Digital representation and realness. And Charlie and the chocolate factory.

Hearing the name “Foucault”  in the first DITA lecture gave me the warm fuzzies, as  a while ago I did a post grad diploma in post-structural feminist theory.  I still takes me forever to crack Foucault’s code and figure out what he’s on about (I finished that degree 12 years ago and haven’t picked up a text book since – apart from to shelve it of course), but it’s always a worthwhile process. The concept of the panopticon still frightens me, and I find it interesting that at Birkbeck where I work, they now use lecture capture technology called…panopto…

Ernesto commented in the first DITA lecture than when we digitise a thing it’s as though we atomise it, with the bits coming together as a digital representation of the “thing” on the computer screen. So one of the first things I found myself thinking about in DITA was Mike Teavee in Charlie and the Chocolate Factory. Desperate to get “on” the TV he is shrunk by a ray and “atomised”, before appearing on/in the television screen.  And of course when he is comes out of the TV, he remains tiny.

This explained a lot to me as a child, how else, after all, did things appear on TV? It was one of those taken-for-granted technologies, just like “the Cloud” is today. (Has anyone else noticed then when most people talk about the Cloud they seem always to look up at the sky and wave their hands about vaguely? If only Roald Dahl was still around to explain it all to us).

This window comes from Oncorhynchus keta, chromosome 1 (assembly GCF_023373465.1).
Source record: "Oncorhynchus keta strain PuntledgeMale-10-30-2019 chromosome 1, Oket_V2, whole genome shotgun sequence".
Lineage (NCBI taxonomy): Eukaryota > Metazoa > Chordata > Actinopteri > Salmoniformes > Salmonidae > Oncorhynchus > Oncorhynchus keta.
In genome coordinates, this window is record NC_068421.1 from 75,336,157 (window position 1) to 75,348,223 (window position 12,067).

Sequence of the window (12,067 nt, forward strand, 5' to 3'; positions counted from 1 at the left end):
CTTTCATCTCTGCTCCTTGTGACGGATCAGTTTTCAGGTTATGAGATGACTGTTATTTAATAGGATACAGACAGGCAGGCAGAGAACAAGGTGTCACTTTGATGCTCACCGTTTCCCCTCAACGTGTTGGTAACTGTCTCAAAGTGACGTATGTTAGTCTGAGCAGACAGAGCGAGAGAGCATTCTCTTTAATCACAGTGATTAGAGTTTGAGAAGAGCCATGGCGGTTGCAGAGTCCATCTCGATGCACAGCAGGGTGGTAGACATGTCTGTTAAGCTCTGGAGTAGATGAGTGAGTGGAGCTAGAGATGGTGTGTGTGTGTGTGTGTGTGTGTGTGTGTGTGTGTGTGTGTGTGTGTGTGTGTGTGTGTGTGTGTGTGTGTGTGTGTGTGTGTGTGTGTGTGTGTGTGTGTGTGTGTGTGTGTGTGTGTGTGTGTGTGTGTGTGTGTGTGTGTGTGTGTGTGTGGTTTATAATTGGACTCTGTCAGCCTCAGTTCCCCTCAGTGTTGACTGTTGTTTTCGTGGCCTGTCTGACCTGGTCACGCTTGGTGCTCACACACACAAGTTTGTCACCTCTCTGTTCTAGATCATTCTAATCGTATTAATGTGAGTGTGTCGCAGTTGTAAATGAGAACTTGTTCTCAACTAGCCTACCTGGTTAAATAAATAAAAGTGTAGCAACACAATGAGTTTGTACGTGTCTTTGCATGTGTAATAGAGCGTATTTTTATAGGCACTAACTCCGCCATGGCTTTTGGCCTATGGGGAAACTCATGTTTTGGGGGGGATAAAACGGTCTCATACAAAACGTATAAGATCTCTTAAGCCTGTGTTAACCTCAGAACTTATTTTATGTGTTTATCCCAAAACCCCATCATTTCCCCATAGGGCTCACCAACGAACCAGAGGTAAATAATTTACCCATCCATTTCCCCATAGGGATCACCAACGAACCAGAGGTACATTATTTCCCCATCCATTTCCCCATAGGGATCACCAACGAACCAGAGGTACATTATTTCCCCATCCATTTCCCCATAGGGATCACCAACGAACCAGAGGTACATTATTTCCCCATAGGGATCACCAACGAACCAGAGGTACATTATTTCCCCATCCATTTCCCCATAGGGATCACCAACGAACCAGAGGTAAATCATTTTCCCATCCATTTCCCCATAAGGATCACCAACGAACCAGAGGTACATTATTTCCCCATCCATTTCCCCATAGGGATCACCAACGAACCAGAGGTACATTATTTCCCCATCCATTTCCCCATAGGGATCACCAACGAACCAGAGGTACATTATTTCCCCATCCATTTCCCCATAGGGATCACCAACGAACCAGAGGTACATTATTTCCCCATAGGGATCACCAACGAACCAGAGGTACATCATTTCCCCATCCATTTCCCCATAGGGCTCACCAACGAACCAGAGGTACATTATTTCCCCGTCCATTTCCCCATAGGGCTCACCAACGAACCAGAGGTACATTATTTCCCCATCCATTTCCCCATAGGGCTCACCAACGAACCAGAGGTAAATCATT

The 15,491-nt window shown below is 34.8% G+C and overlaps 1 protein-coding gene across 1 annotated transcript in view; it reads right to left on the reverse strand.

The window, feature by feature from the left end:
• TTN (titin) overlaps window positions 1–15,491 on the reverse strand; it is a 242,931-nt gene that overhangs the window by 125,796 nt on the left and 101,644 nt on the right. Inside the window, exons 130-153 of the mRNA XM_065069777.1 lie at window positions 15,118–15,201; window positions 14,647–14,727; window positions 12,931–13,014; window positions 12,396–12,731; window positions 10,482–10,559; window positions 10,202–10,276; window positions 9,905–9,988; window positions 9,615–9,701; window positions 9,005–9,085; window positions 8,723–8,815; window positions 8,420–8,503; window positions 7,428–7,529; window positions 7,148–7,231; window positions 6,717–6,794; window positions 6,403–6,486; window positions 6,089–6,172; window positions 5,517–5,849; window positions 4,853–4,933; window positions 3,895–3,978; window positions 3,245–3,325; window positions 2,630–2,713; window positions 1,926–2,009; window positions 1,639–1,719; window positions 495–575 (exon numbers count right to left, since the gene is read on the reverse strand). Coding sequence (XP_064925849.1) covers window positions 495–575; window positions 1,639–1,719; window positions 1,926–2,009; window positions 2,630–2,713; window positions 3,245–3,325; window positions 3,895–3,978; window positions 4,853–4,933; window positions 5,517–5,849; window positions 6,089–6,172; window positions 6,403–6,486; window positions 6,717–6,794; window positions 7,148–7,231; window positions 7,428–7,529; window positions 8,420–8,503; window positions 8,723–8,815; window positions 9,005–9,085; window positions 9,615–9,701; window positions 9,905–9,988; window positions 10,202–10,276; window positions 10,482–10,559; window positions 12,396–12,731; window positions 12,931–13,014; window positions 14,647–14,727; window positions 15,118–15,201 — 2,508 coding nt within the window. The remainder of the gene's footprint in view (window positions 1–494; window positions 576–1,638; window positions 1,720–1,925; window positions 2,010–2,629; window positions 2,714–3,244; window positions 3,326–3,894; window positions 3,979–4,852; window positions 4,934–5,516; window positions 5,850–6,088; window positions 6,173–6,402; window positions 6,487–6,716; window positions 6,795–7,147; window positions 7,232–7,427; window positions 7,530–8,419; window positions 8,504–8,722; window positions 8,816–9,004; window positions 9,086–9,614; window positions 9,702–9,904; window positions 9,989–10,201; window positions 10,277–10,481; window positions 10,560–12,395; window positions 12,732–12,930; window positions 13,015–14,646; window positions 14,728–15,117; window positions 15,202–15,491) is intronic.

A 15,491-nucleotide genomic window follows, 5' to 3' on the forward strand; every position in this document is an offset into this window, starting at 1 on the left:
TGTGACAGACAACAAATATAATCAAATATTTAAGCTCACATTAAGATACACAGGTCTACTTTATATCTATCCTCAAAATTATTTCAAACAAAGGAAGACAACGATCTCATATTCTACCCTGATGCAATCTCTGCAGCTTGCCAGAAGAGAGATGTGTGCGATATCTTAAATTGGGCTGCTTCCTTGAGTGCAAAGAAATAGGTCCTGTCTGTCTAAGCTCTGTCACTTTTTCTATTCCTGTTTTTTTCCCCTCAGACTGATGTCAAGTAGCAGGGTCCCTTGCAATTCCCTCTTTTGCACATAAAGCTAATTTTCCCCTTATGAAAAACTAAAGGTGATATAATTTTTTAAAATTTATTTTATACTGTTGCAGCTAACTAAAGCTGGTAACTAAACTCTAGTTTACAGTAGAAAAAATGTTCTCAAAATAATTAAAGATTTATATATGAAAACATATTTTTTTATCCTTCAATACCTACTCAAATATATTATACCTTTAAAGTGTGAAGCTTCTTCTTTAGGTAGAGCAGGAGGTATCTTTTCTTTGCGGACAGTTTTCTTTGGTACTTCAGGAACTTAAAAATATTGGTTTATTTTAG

The concept of the “realness” of digital representation interests me.  At Birkbeck Library, for example, when we order an article as an inter-library loan from the British Library, it will come as a Secure Electronic Delivery (SED) which is a link that can only be opened once.  The life cycle of this SED is this: the British Library scans an article from the hard copy of one of their books.  They email it as an SED to Birkbeck Library. Birkbeck then opens the file and prints it out again, before re-scanning it, turning it once again into a digital file. The link to this file then gets added to a reading list in a Moodle module.  The student then, more often than not, clicks the link in Moodle and prints the article again, I suppose for ease of reading.  If the article was Mike Teavee it would be absolutely miniscule at the end of this process.

The reason for all the palavar, is, of course, copyright, wherein the restrictions don’t seem to have caught up with the digital age.  The BL doesn’t want Birkbeck to willy nilly distribute the article online, however, printed versions can be photocopied to death, as has been the case for years.  Somehow the digital is more dangerous? And for the student, the printed copy more tangible?

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Update to this post: the UK Government has actually made reforms to copyright low specifically to reflect the digital age: https://www.gov.uk/government/news/new-exceptions-to-copyright-reflect-digital-age.  Of particular interest to me is the way in which these changes have opened the options up for disabled students, as now any students with a disability are legally allowed to modify texts in order to improve accessiblity.